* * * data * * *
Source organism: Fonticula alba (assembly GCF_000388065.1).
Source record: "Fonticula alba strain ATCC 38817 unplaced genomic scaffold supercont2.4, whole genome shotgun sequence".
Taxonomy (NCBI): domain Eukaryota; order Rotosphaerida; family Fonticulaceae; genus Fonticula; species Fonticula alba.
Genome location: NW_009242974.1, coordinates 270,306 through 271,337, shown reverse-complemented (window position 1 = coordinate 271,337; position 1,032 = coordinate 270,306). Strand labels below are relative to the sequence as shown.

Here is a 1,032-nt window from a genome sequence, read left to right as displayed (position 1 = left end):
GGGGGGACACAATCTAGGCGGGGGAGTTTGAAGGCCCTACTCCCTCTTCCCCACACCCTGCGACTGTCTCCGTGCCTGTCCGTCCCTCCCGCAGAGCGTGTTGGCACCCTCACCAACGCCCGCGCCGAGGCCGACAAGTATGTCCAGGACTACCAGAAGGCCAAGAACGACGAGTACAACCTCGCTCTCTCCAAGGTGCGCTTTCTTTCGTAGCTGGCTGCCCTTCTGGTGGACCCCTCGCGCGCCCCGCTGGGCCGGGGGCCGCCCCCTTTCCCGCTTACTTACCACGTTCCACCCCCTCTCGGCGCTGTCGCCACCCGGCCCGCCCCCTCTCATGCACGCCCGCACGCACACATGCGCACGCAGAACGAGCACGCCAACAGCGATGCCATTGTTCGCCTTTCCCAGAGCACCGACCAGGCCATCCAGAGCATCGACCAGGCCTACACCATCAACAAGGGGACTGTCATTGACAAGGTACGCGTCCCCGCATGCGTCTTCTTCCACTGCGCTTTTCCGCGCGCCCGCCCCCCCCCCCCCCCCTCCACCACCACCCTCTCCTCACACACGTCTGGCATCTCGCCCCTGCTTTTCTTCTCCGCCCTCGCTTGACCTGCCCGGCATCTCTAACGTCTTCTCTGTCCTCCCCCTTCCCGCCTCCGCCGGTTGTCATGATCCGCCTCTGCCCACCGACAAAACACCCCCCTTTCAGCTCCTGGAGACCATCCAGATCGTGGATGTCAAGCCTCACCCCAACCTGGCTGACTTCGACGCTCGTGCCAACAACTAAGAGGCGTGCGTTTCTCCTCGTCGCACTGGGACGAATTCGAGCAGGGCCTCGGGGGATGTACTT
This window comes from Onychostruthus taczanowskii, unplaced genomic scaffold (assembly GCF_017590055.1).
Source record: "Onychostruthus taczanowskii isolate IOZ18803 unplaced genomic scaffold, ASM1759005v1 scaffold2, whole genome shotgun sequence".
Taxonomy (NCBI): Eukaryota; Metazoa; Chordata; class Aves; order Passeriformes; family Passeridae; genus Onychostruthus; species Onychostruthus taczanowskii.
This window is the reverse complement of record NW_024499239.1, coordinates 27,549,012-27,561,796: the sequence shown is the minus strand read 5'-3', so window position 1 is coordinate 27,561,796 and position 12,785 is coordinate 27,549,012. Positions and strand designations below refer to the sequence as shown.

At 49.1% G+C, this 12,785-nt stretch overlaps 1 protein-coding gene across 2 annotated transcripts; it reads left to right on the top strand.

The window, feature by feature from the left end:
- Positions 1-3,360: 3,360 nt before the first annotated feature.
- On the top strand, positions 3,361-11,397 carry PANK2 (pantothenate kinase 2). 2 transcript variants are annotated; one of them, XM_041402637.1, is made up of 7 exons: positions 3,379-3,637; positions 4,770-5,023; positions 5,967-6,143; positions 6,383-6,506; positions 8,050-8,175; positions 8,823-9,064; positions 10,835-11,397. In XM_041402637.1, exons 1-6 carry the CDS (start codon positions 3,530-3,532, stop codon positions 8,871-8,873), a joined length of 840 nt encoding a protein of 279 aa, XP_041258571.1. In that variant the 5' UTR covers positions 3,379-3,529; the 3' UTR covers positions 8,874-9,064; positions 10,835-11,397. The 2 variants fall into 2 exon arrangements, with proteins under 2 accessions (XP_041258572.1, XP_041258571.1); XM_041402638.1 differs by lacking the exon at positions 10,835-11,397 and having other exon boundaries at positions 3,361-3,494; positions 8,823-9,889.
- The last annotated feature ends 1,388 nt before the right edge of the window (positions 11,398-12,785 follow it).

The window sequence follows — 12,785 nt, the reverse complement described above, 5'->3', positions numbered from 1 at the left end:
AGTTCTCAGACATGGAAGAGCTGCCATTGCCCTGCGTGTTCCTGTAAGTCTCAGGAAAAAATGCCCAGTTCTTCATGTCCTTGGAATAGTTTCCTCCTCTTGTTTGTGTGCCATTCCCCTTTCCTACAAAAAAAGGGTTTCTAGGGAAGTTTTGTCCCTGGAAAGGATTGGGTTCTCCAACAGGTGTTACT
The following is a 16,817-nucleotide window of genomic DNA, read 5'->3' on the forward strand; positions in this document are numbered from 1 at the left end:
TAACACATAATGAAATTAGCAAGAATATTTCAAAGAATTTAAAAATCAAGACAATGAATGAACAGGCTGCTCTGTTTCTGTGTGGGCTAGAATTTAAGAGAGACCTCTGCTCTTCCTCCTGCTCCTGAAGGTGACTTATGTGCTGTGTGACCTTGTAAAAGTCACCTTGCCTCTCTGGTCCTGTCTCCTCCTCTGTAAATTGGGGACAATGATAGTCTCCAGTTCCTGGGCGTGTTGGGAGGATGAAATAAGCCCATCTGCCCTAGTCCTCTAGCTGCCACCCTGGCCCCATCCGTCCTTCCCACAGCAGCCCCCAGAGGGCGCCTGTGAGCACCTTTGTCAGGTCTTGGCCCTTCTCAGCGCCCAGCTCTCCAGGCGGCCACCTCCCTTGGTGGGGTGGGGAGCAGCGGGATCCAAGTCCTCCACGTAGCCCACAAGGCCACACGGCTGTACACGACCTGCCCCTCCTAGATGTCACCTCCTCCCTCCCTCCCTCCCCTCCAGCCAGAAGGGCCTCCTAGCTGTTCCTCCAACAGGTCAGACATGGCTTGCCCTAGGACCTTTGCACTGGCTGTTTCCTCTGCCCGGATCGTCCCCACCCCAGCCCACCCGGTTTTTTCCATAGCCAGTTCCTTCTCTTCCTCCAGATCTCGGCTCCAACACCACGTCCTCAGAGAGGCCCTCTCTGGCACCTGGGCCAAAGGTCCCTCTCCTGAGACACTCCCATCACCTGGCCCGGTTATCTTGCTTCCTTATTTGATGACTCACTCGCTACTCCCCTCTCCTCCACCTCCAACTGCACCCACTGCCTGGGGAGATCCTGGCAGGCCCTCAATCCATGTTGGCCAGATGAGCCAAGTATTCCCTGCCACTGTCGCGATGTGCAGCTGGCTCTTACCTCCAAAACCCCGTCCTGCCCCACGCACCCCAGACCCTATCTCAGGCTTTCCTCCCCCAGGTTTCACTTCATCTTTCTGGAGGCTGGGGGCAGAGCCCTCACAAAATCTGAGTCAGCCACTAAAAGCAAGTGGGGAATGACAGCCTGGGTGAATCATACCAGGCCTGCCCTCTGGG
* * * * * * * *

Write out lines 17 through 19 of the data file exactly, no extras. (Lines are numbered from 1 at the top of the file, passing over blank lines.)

AGTTCTCAGACATGGAAGAGCTGCCATTGCCCTGCGTGTTCCTGTAAGTCTCAGGAAAAAATGCCCAGTTCTTCATGTCCTTGGAATAGTTTCCTCCTCTTGTTTGTGTGCCATTCCCCTTTCCTACAAAAAAAGGGTTTCTAGGGAAGTTTTGTCCCTGGAAAGGATTGGGTTCTCCAACAGGTGTTACT
The following is a 16,817-nucleotide window of genomic DNA, read 5'->3' on the forward strand; positions in this document are numbered from 1 at the left end:
TAACACATAATGAAATTAGCAAGAATATTTCAAAGAATTTAAAAATCAAGACAATGAATGAACAGGCTGCTCTGTTTCTGTGTGGGCTAGAATTTAAGAGAGACCTCTGCTCTTCCTCCTGCTCCTGAAGGTGACTTATGTGCTGTGTGACCTTGTAAAAGTCACCTTGCCTCTCTGGTCCTGTCTCCTCCTCTGTAAATTGGGGACAATGATAGTCTCCAGTTCCTGGGCGTGTTGGGAGGATGAAATAAGCCCATCTGCCCTAGTCCTCTAGCTGCCACCCTGGCCCCATCCGTCCTTCCCACAGCAGCCCCCAGAGGGCGCCTGTGAGCACCTTTGTCAGGTCTTGGCCCTTCTCAGCGCCCAGCTCTCCAGGCGGCCACCTCCCTTGGTGGGGTGGGGAGCAGCGGGATCCAAGTCCTCCACGTAGCCCACAAGGCCACACGGCTGTACACGACCTGCCCCTCCTAGATGTCACCTCCTCCCTCCCTCCCTCCCCTCCAGCCAGAAGGGCCTCCTAGCTGTTCCTCCAACAGGTCAGACATGGCTTGCCCTAGGACCTTTGCACTGGCTGTTTCCTCTGCCCGGATCGTCCCCACCCCAGCCCACCCGGTTTTTTCCATAGCCAGTTCCTTCTCTTCCTCCAGATCTCGGCTCCAACACCACGTCCTCAGAGAGGCCCTCTCTGGCACCTGGGCCAAAGGTCCCTCTCCTGAGACACTCCCATCACCTGGCCCGGTTATCTTGCTTCCTTATTTGATGACTCACTCGCTACTCCCCTCTCCTCCACCTCCAACTGCACCCACTGCCTGGGGAGATCCTGGCAGGCCCTCAATCCATGTTGGCCAGATGAGCCAAGTATTCCCTGCCACTGTCGCGATGTGCAGCTGGCTCTTACCTCCAAAACCCCGTCCTGCCCCACGCACCCCAGACCCTATCTCAGGCTTTCCTCCCCCAGGTTTCACTTCATCTTTCTGGAGGCTGGGGGCAGAGCCCTCACAAAATCTGAGTCAGCCACTAAAAGCAAGTGGGGAATGACAGCCTGGGTGAATCATACCAGGCCTGCCCTCTGGG